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At 13, Izzy became one of Australia’s faces of climate activism. Now she’s fighting a landmark class action

Leading thousands of protest marchers through central Sydney and joining a landmark class action lawsuit aren’t the usual activities for most 14-year-olds.

But student Izzy Raj-Seppings has abandoned more frivolous extracurricular activities in favour of stepping up pressure on the country’s leadership to battle climate change.

Izzy has become one of the country’s most prominent environmental activists since her tear-stained face made global headlines in late 2019 when she stared down riot police threatening to arrest her outside Prime Minister Scott Morrison’s home.

Izzy Raj-Seppings reacts after police threaten to arrest her and other protesters during a protest outside of Kirribilli House in Sydney, 19 December, 2019.

AAP

“I think a lot of people look at us and just say, ‘oh, they’re kids, they don’t know what they’re talking about,” she told Reuters in an interview on 6 April.

“But I think they are underestimating us and they don’t realise how powerful we are and how much work we’re putting in. We’re listening to scientists who have been trying to get people’s attentions for generations and people haven’t been listening to them about climate change.”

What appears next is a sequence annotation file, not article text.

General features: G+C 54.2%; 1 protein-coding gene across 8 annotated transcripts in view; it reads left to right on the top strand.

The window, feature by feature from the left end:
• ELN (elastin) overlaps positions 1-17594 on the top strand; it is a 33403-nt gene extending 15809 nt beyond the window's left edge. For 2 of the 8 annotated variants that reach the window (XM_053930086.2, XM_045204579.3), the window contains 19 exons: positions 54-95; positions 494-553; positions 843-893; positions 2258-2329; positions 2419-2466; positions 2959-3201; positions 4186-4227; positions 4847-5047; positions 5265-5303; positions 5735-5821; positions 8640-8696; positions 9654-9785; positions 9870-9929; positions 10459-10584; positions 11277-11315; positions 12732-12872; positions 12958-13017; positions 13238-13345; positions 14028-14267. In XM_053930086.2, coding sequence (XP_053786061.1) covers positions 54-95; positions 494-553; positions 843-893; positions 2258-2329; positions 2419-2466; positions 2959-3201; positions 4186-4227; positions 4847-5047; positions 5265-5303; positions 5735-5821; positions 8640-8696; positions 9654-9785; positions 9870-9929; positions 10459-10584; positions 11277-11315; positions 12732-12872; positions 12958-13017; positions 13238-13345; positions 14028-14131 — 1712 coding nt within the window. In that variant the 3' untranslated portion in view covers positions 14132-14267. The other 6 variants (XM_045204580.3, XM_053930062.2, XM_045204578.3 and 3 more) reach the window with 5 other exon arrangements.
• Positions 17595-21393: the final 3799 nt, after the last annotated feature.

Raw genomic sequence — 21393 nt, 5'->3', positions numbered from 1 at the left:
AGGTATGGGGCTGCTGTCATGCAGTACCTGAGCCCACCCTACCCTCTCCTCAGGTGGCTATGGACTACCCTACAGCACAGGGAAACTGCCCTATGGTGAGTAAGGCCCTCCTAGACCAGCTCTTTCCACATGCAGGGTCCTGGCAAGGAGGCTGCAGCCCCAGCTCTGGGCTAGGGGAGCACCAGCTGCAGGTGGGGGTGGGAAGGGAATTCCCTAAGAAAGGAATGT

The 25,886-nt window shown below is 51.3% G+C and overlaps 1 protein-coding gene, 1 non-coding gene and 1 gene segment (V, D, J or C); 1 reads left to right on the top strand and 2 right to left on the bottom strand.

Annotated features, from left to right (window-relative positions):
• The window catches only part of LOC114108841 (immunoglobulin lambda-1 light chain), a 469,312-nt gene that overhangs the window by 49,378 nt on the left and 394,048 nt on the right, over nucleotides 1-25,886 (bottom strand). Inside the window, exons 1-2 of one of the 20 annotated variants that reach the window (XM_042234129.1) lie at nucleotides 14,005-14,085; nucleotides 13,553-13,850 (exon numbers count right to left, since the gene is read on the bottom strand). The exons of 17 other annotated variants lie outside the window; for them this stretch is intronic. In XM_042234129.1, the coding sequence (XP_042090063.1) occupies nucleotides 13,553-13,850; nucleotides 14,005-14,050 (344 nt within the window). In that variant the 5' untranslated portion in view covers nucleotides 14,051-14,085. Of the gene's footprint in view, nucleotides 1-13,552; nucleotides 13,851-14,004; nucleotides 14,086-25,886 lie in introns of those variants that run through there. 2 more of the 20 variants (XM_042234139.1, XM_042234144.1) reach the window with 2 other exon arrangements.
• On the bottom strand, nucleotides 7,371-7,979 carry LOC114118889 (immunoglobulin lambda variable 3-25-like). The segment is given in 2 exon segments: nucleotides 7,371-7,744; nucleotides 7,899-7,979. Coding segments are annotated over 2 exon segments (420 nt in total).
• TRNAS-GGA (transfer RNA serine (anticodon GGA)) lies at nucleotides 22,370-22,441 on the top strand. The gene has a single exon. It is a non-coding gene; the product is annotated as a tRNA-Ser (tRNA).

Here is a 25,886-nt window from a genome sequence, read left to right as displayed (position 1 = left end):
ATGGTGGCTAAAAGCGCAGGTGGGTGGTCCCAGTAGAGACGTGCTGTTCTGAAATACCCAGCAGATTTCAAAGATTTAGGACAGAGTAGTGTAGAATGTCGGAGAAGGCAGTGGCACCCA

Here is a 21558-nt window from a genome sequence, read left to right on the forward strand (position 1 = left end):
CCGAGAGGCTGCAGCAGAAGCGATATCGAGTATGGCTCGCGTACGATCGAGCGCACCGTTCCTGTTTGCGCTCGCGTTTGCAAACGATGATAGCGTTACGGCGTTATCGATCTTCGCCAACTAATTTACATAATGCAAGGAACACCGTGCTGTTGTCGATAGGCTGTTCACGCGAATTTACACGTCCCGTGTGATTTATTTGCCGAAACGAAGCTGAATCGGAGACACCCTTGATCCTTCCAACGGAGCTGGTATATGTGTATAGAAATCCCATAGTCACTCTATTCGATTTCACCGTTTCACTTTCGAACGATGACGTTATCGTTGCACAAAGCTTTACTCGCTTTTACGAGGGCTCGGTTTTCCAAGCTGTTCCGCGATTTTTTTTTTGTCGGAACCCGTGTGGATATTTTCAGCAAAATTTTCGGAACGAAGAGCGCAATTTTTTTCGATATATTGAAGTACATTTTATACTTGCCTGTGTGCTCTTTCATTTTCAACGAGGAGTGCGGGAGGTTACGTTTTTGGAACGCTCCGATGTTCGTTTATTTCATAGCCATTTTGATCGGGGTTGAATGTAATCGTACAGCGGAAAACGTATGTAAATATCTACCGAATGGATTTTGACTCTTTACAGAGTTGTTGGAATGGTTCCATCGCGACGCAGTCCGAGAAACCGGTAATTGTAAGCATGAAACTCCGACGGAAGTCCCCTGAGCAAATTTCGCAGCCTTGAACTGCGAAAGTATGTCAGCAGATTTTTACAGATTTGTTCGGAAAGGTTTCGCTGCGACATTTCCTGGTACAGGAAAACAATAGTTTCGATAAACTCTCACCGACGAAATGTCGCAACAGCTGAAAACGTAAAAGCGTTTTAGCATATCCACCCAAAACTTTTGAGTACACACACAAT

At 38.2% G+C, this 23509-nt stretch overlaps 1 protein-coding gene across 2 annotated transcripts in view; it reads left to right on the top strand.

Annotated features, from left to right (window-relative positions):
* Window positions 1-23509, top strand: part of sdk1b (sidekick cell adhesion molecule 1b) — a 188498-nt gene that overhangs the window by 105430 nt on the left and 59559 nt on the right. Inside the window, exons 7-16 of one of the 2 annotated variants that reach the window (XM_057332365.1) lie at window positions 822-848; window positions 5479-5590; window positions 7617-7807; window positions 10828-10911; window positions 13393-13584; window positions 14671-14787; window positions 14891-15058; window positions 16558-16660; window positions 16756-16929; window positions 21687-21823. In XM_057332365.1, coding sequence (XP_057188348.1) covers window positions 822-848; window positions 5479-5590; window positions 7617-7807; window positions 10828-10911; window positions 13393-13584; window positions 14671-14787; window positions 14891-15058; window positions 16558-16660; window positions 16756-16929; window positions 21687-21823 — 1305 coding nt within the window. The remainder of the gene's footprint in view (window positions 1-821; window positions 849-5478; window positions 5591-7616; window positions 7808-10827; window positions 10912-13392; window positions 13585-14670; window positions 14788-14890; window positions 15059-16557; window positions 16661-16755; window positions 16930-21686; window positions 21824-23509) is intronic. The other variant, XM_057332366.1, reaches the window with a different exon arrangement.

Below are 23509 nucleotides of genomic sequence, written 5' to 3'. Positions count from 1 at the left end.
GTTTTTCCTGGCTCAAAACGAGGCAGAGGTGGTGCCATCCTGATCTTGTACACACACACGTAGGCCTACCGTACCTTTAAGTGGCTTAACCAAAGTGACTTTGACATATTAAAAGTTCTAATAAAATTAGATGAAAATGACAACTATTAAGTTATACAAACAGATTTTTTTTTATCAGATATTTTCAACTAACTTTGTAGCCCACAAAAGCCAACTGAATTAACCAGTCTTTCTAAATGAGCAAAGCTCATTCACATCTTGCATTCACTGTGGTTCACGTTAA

Australia is the highest per capita carbon emitter among the world’s richest nations and, according to Izzy, Mr Morrison’s inaction on climate change shows the need for a change in leadership.

Her brush with police in 2019 came when the then 13-year-old joined angry protestors outside his official residence in Sydney in the wake of devastating bushfires – her first protest.

Teen activist Izzy Raj-Seppings (centre) is seen during the Climate Crisis National Day of Action rally in Sydney.

Teen activist Izzy Raj-Seppings (centre) is seen during the Climate Crisis National Day of Action rally in Sydney.

AAP

The incident saw Izzy dubbed “Australia’s Greta Thunberg” by local media.

She stepped further into the spotlight this month, leading thousands of fellow students in “School Strike 4 Climate” protest march through central Sydney.

She was also one of eight teenagers who brought a class action lawsuit against the federal government, arguing that the expansion of a coal mine in New South Wales state would contribute to climate change and endanger their future.

The case resulted in a landmark ruling last week that the country’s environment minister has so-called duty of care, or moral obligation to children to consider the harm caused by climate change.

Eight young Australians and a nun sought an injunction in September 2020 to prevent the approval of the Vickery coalmine extension project in northeast NSW.

Eight young Australians and a nun sought an injunction in September 2020 to prevent the approval of the Vickery coalmine extension project in northeast NSW.

AAP

At the time, Izzy had her own message for Mr Morrison, should she have the opportunity to meet him one day.

“I’d definitely tell him that he does need to wake up, that the time is coming for action and we need it now,” she said in the 6 April  interview.

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